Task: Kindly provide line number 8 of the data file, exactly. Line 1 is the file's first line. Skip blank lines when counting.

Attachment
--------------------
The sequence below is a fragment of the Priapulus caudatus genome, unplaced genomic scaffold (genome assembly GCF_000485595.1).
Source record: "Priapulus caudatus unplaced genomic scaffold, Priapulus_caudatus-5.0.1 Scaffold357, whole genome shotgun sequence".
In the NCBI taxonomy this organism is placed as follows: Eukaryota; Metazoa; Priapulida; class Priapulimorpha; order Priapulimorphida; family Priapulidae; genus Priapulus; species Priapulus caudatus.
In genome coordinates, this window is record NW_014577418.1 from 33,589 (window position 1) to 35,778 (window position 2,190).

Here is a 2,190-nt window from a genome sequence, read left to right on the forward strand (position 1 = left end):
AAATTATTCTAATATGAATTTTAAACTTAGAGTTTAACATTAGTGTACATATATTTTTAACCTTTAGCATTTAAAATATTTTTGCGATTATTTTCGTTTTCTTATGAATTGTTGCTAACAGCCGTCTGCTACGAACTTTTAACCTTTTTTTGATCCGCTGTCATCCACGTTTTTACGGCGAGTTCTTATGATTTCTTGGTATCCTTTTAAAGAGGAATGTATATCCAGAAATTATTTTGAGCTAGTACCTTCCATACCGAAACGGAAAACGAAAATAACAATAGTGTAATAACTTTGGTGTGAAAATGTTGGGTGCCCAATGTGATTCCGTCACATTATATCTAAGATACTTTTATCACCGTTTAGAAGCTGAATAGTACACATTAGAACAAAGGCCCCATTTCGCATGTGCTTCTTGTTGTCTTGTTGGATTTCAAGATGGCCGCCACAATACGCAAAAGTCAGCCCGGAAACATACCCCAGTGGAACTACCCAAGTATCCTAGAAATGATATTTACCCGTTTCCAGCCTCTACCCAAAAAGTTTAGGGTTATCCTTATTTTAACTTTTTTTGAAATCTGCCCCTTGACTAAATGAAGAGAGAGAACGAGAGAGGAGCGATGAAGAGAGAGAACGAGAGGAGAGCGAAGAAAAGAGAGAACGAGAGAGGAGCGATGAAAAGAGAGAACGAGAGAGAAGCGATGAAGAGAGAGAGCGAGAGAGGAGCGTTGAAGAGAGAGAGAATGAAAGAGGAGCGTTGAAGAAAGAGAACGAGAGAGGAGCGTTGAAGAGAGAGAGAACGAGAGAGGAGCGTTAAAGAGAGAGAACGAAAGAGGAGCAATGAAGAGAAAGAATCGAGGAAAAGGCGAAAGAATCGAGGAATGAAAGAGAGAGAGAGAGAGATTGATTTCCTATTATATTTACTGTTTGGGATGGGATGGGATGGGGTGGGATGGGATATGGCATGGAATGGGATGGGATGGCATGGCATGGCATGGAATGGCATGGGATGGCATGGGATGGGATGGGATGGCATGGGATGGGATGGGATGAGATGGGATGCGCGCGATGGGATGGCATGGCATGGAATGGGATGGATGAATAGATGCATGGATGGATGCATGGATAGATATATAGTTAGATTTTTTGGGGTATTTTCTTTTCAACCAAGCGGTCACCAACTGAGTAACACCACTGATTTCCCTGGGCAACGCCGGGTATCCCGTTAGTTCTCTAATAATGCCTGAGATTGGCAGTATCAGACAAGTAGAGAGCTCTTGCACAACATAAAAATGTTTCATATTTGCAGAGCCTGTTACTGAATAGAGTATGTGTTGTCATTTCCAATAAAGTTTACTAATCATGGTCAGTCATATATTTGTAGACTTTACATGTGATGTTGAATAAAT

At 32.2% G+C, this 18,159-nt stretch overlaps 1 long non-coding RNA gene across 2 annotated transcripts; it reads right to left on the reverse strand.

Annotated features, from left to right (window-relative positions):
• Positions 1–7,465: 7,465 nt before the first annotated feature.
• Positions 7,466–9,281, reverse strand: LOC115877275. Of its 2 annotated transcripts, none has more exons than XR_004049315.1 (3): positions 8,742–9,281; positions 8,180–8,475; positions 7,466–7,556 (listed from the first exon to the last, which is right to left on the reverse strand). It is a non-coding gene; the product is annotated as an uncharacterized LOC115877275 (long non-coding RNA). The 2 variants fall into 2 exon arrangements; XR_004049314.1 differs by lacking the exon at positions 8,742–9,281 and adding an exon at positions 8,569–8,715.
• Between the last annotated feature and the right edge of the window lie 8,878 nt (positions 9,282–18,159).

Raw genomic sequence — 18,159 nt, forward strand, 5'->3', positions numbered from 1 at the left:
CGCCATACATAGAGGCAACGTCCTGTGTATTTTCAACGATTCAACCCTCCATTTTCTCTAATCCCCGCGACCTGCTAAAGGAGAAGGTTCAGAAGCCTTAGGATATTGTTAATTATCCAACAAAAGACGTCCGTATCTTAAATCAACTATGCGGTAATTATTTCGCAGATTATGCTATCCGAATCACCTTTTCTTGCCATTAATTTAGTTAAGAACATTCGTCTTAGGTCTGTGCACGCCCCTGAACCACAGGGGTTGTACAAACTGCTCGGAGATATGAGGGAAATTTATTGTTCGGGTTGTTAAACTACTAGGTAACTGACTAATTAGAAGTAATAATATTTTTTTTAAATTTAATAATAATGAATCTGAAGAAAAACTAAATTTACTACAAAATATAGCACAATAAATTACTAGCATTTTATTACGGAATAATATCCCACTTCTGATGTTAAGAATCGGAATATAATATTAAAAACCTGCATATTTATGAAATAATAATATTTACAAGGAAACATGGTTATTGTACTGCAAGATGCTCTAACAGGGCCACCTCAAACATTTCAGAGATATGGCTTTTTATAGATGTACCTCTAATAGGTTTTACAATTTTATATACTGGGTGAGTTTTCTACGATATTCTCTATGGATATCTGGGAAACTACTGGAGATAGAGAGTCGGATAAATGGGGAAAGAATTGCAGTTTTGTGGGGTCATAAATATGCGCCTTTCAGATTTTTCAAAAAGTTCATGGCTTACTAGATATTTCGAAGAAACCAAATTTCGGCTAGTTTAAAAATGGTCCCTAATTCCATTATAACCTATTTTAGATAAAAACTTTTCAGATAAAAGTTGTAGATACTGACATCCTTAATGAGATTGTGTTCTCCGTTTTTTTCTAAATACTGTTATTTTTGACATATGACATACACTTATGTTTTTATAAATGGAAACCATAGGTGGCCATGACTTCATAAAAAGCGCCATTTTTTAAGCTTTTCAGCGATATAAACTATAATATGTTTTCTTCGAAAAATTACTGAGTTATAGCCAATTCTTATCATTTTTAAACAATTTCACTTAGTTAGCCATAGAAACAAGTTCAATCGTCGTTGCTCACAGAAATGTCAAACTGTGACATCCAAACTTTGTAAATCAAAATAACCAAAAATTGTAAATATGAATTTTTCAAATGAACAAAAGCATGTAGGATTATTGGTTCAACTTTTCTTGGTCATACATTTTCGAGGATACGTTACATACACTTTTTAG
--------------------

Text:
Annotated features, from left to right (window-relative positions):